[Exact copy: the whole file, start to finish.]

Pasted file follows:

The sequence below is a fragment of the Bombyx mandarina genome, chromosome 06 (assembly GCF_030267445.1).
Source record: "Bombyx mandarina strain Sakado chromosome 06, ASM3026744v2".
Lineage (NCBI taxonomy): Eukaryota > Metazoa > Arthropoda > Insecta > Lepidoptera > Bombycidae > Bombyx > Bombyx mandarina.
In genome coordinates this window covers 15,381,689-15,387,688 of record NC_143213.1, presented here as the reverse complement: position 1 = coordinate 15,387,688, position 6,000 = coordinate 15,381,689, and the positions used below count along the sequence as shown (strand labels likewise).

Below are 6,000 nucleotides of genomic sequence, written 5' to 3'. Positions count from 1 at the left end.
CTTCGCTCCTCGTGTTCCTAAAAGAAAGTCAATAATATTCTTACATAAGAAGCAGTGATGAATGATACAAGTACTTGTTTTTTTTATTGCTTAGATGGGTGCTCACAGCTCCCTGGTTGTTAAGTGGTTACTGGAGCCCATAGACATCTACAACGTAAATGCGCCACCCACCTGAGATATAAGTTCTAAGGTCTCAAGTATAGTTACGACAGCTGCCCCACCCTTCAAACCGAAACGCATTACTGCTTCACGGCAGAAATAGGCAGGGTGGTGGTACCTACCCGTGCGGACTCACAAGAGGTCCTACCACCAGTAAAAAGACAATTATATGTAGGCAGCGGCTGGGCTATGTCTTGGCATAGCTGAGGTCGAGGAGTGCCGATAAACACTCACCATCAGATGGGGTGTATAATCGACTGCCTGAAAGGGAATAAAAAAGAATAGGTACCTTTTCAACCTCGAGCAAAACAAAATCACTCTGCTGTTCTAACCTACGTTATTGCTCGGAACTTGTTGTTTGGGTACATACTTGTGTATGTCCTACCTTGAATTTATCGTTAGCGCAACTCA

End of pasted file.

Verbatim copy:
The sequence below is a fragment of the Bombyx mandarina genome, chromosome 06 (assembly GCF_030267445.1).
Source record: "Bombyx mandarina strain Sakado chromosome 06, ASM3026744v2".
Lineage (NCBI taxonomy): Eukaryota > Metazoa > Arthropoda > Insecta > Lepidoptera > Bombycidae > Bombyx > Bombyx mandarina.
In genome coordinates this window covers 15,381,689-15,387,688 of record NC_143213.1, presented here as the reverse complement: position 1 = coordinate 15,387,688, position 6,000 = coordinate 15,381,689, and the positions used below count along the sequence as shown (strand labels likewise).

Below are 6,000 nucleotides of genomic sequence, written 5' to 3'. Positions count from 1 at the left end.
CTTCGCTCCTCGTGTTCCTAAAAGAAAGTCAATAATATTCTTACATAAGAAGCAGTGATGAATGATACAAGTACTTGTTTTTTTTATTGCTTAGATGGGTGCTCACAGCTCCCTGGTTGTTAAGTGGTTACTGGAGCCCATAGACATCTACAACGTAAATGCGCCACCCACCTGAGATATAAGTTCTAAGGTCTCAAGTATAGTTACGACAGCTGCCCCACCCTTCAAACCGAAACGCATTACTGCTTCACGGCAGAAATAGGCAGGGTGGTGGTACCTACCCGTGCGGACTCACAAGAGGTCCTACCACCAGTAAAAAGACAATTATATGTAGGCAGCGGCTGGGCTATGTCTTGGCATAGCTGAGGTCGAGGAGTGCCGATAAACACTCACCATCAGATGGGGTGTATAATCGACTGCCTGAAAGGGAATAAAAAAGAATAGGTACCTTTTCAACCTCGAGCAAAACAAAATCACTCTGCTGTTCTAACCTACGTTATTGCTCGGAACTTGTTGTTTGGGTACATACTTGTGTATGTCCTACCTTGAATTTATCGTTAGCGCAACTCA